Beirut, Lebanon
Sunday, June 25, 2006

Bridge for Relations Between Washington and Beirut


Beirut - Mazen Abboud

“It suffices for me that Lebanon shall remain eternal, Amen.”

With these words, the Director of Public Diplomacy for Middle Eastern Affairs in the US Agency for International Development, Walid Maalouf, began his message at a ceremony to honor him in his mother’s hometown, Douma.

The US diplomat went on to say that he has known Lebanese democracy at its best and has engaged in political activity through his family’s involvement in politics in his mother’s hometown, when the village was a haven coursing with political activity.

His grandmother’s political orientation was at odds with the orientation of his grandfather, who felt no embarrassment about this (the family was divided between John Harb and Manuelle Yunis), even though his grandfather was a young sheikh and a well known strong-arm in the district. He then continued: Lebanon has sacrificed outside the framework of deals as a model for democratic change. The revolution of the cedar has restored the country to the international map and has shown the country’s true face, which was submerged for long periods.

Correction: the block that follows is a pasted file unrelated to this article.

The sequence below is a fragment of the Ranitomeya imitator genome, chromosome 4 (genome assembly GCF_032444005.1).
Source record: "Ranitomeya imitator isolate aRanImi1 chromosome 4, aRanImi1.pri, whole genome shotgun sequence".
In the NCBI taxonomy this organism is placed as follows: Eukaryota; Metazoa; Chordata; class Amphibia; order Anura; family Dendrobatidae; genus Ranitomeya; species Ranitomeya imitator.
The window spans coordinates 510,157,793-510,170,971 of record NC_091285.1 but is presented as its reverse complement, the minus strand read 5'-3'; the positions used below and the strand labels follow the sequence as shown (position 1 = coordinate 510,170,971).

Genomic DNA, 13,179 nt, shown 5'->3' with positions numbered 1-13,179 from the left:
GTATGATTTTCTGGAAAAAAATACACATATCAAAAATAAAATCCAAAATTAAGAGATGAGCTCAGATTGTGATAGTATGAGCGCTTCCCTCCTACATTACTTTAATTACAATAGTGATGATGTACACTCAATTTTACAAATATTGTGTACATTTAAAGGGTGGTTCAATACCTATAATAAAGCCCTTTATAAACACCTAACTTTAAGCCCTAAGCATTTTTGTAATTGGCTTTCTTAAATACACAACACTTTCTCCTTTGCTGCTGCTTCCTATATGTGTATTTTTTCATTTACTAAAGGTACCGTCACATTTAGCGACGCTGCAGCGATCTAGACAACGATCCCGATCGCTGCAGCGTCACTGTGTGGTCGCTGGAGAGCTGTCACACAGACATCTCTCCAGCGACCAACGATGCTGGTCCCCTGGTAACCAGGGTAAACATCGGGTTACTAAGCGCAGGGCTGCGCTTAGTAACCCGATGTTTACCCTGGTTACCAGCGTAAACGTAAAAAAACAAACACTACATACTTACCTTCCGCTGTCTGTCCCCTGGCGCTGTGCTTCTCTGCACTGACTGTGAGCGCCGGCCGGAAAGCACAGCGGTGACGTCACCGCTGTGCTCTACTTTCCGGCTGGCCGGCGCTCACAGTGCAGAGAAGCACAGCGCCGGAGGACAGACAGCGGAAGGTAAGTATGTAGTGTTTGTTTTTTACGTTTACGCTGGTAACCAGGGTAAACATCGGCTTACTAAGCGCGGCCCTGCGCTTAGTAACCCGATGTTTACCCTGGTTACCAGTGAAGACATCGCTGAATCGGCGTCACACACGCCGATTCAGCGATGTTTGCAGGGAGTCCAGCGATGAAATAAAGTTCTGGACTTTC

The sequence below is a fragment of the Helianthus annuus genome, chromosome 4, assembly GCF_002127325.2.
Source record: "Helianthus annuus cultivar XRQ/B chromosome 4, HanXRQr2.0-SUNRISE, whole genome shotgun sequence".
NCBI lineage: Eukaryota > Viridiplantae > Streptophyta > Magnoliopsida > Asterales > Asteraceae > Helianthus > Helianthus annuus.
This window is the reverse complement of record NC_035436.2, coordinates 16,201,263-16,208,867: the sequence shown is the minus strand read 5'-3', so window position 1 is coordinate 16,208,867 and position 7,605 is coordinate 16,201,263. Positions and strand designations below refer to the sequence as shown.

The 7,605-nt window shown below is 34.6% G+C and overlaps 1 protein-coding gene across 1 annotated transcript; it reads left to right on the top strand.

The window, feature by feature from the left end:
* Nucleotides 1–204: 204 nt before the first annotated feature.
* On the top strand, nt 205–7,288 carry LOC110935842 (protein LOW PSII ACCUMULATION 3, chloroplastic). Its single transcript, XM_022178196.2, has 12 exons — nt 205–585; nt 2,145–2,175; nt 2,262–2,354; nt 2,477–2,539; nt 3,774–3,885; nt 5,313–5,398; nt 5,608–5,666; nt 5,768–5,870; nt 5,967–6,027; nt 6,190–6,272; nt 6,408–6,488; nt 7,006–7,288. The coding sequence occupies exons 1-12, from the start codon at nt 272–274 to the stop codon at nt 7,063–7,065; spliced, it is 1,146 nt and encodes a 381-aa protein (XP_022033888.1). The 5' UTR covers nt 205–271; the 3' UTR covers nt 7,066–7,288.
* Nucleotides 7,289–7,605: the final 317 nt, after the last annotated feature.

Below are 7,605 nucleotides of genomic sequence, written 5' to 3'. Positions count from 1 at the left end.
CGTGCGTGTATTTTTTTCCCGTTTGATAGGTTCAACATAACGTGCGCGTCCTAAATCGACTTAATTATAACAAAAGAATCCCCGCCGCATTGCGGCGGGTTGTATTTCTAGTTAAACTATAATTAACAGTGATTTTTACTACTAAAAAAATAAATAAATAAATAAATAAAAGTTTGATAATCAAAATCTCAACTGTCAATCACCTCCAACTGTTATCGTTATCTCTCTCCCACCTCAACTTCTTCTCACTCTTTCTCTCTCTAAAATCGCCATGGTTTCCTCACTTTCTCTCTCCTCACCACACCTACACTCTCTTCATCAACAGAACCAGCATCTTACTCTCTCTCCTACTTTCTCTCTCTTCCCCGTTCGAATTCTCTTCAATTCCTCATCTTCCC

The young diplomat reiterated—to the people in his audience, whom he has known personally after spending 26 years away from his homeland—what his maternal grandmother Atina said: “Do not forget my son that you are one of us. The world starts here and stops here.” Those participating in the reception felt that the man had returned to say to his grandmother (or to her spirit)—this grandmother, who, he says, “never left her home district her entire life”—that “the world is much bigger than that, but it is not more splendid, healthy, and beautiful than her world, which he knew from his childhood, and for which he has yearned and is therefore here.

The diplomat’s eyes were clearly bathed in tears as he delivered his extemporaneous remarks in Lebanese Arabic. He then continued: I have come today to the Mashraq, bearing for its peoples a message of affection and peace from the American people.